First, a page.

Friday 18 April 2008

WHEAT Part II: How to make Essene Bread - step by step, with pictures

'Sprouted breads', 'Ezekiel bread'...may or may not be baked at relatively low temperatures (ie as compared with a sliced white), but they're not raw. Raw breads are made at no higher a temperature than 118F, and often lower. There are lots of recipes for tasty raw breads (often made with a flax base) on raw forums and in raw recipe books, but they generally require the use of a dehydrator. Essene bread on the other hand needs only air, light and a little water (for sprouting). So, this article is not about making a multi-ingredient raw bread that looks and tastes a little like cooked bread - the kind that might satisfy non-raw friends and relations. It's for those who would like to try making a small portion of the most elemental raw bread - bread made from wheat only.

One of my inspirations for going raw was The Essene Gospel of Peace. But, to be honest, when I read the words 'do not cook' the first time, they went in one ear and out the other! But it all came together, with other things, a while later...The EGOP contains dietary advice that is pretty much in line with the experiences and practices of raw fooders in recent years, except these words were said to have been spoken thousands of years ago. It describes a process rather like an enema or colonic, advises us to fast, not to eat before midday, and not to mix lots of ingredients together (which of course is a bit of a problem for gourmet raw food...)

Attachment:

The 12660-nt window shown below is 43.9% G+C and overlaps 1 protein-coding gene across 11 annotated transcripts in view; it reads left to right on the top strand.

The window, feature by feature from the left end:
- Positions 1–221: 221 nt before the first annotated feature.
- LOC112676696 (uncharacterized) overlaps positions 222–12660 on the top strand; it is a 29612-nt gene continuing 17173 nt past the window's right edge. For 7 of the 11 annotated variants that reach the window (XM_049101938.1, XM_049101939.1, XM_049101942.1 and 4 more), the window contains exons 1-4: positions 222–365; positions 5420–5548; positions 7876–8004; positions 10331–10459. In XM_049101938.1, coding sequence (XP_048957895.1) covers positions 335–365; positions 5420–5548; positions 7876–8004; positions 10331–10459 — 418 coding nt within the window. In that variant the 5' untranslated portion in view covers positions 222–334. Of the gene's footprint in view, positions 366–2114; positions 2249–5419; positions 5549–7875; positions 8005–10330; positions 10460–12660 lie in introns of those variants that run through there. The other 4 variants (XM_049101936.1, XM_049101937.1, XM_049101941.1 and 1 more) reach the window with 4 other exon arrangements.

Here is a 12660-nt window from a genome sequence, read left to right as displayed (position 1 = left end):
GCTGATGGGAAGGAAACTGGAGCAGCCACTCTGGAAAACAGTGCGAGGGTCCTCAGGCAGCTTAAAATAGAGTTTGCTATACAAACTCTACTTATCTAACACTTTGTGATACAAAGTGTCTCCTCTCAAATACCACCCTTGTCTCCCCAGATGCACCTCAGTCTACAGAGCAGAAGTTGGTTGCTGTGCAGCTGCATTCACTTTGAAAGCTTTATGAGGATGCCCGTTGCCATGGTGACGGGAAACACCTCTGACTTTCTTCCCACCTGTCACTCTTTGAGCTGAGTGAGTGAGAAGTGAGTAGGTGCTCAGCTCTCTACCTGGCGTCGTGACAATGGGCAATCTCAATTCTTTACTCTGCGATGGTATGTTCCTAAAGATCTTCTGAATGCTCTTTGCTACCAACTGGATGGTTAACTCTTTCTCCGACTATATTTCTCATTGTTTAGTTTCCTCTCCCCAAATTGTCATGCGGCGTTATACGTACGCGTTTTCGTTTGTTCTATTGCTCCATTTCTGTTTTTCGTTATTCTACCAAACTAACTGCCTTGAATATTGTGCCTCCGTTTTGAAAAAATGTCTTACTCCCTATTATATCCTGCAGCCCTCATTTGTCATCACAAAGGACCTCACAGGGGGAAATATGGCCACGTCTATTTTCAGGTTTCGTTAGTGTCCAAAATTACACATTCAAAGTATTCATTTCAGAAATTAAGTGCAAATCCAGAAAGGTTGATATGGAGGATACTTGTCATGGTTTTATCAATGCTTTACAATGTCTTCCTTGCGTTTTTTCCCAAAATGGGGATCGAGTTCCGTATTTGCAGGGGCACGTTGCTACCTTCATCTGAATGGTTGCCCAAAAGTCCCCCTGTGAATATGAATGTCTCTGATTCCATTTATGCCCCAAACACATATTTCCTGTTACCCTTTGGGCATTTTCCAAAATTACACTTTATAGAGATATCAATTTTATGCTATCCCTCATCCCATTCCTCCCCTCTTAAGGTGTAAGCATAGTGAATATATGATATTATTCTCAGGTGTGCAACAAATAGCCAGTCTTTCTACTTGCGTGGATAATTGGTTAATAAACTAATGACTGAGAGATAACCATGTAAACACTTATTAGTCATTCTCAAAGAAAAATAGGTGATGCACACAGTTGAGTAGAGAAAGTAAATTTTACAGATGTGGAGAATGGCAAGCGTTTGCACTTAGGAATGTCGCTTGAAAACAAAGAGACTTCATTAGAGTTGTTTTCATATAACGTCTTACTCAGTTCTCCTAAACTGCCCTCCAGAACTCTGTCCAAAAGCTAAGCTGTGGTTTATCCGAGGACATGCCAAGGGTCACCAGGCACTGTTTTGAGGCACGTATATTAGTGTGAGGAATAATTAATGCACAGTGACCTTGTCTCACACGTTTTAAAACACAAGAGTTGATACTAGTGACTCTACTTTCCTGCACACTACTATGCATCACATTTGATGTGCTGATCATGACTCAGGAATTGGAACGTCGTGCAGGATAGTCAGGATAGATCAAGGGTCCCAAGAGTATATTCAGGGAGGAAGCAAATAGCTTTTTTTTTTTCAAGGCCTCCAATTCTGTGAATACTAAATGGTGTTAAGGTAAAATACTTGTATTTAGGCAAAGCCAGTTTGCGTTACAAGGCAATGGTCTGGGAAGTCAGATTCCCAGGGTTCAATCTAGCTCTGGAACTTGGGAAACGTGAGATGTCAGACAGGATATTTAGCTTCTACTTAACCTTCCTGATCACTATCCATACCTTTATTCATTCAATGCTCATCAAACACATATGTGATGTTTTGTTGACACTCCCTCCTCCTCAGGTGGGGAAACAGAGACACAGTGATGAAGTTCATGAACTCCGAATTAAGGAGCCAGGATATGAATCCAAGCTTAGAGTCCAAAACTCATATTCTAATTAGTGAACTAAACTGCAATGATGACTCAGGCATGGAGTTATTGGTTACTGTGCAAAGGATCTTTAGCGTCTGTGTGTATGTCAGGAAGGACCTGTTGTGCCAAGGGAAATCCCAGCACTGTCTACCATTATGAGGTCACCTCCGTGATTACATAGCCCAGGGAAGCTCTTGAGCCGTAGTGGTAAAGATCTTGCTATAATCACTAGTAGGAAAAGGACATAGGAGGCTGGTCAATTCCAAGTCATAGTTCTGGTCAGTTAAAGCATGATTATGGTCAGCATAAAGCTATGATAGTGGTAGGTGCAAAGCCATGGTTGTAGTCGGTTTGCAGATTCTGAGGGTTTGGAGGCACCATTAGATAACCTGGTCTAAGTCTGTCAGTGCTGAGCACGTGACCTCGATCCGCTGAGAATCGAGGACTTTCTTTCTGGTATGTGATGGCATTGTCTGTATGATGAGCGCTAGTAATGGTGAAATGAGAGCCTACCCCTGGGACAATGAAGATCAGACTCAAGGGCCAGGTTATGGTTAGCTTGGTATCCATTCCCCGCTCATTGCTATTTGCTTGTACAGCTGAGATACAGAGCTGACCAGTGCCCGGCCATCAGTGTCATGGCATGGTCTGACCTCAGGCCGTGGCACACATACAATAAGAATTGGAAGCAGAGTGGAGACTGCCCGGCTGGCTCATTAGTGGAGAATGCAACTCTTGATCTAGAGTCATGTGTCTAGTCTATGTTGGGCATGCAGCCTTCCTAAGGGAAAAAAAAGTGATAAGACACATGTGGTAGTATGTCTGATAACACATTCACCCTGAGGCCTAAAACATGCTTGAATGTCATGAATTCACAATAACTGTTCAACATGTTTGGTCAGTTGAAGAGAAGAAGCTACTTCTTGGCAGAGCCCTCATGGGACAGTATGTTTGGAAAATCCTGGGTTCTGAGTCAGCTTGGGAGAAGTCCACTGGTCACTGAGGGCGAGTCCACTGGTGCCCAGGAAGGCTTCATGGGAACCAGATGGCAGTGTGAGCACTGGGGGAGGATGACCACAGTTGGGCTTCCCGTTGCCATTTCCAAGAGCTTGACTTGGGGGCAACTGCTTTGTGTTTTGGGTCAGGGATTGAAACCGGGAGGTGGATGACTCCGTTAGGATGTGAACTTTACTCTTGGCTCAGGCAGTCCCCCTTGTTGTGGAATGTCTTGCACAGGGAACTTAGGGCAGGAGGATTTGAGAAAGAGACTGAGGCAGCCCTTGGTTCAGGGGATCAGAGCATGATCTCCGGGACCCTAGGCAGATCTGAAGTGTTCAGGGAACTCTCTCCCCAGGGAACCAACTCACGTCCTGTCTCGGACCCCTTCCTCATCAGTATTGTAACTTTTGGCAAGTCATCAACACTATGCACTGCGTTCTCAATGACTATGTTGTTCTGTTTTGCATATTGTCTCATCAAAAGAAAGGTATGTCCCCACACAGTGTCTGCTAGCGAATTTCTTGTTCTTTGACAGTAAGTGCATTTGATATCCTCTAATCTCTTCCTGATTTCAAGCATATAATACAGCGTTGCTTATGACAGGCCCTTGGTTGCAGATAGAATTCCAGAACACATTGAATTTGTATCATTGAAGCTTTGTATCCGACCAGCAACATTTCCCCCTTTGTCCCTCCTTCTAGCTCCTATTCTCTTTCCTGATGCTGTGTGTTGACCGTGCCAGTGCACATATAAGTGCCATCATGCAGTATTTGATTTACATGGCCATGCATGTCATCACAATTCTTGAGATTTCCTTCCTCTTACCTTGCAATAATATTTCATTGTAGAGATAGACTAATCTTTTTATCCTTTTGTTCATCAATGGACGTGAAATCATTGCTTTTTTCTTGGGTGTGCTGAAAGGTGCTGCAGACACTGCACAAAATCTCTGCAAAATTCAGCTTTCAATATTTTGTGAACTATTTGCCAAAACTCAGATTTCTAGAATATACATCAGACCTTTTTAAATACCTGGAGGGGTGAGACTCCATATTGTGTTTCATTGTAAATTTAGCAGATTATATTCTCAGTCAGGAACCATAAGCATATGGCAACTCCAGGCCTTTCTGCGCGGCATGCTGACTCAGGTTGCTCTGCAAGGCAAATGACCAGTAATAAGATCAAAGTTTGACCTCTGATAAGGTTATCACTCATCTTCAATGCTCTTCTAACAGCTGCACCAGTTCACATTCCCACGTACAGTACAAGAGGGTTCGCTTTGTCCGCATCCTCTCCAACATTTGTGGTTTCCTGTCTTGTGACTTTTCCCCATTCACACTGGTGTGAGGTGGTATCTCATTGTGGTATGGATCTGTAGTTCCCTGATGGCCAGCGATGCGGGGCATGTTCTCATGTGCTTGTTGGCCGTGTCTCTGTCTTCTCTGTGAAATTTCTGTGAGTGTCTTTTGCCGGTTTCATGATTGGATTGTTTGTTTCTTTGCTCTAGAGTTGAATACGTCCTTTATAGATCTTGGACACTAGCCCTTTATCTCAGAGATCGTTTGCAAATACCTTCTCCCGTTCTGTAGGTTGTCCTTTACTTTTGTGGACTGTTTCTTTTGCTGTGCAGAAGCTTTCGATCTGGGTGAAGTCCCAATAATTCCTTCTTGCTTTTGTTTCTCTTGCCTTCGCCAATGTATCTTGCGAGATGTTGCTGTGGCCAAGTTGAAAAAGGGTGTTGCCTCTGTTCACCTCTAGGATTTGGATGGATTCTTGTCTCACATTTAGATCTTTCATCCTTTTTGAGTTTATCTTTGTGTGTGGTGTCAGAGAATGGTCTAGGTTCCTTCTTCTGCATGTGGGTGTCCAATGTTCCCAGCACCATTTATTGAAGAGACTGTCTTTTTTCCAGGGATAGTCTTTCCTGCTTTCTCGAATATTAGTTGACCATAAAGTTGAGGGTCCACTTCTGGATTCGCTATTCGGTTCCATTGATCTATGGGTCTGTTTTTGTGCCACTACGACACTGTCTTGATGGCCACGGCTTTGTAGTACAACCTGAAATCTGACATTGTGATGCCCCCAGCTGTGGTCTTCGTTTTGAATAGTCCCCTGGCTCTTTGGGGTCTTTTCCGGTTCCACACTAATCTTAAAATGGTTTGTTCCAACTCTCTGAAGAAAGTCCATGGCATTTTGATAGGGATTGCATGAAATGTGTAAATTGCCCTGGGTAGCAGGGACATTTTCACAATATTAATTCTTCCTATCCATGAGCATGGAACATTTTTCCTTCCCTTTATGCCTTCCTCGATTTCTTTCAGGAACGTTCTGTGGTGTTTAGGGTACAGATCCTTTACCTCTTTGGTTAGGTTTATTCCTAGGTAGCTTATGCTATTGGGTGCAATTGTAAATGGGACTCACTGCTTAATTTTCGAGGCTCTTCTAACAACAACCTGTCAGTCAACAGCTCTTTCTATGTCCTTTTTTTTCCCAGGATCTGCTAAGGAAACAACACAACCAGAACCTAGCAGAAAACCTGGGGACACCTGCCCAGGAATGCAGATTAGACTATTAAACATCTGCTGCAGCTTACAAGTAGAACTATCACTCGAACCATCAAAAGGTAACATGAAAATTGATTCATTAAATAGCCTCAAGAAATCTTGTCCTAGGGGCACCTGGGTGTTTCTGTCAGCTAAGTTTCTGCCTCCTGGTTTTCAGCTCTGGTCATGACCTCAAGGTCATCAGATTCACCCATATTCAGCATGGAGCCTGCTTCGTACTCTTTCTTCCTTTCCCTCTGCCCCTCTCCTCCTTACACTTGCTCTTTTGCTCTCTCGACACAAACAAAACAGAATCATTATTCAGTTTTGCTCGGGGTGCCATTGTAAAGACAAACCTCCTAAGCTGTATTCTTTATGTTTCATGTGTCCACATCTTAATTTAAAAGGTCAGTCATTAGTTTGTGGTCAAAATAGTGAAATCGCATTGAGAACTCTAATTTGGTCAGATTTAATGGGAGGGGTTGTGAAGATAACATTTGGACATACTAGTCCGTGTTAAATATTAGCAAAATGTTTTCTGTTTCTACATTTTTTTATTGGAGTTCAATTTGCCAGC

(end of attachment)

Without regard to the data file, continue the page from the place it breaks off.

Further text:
Here, Jesus, or the Teacher (depending on who one believes the EGOP is about) tells his followers how to make bread:

'How should we cook our daily bread without fire, Master?' asked some with great astonishment. 'Let the angels of God prepare your bread. Moisten your wheat, that the angel of water may enter it. then set it in the air, that the angel of air also may embrace it. And leave it from morning to evening beneath the sun, that the angel of sunshine may descend upon it. And the blessing of the three angels will soon make the germ of life to sprout in your wheat. Then crush your grain, and make thin wafers, as did your forefathers when they departed out of Egypt, the house of bondage. Put them back again beneath the sun from its appearing, and when it is risen to its highest in the heavens, turn them over on the other side that they be embraced there also by the angel of sunshine, and leave them there until the sun be set. For the angels of water, of air, and of sunshine fed and ripened the wheat in the field, and they, likewise, must prepare also your bread. And the same sun which, with the fire of life, made the wheat to grow and ripen, must cook your bread with the same fire. For the fire of the sun gives life to the wheat, to the bread, and to the body. But the fire of death kills the wheat, the bread, and the body.'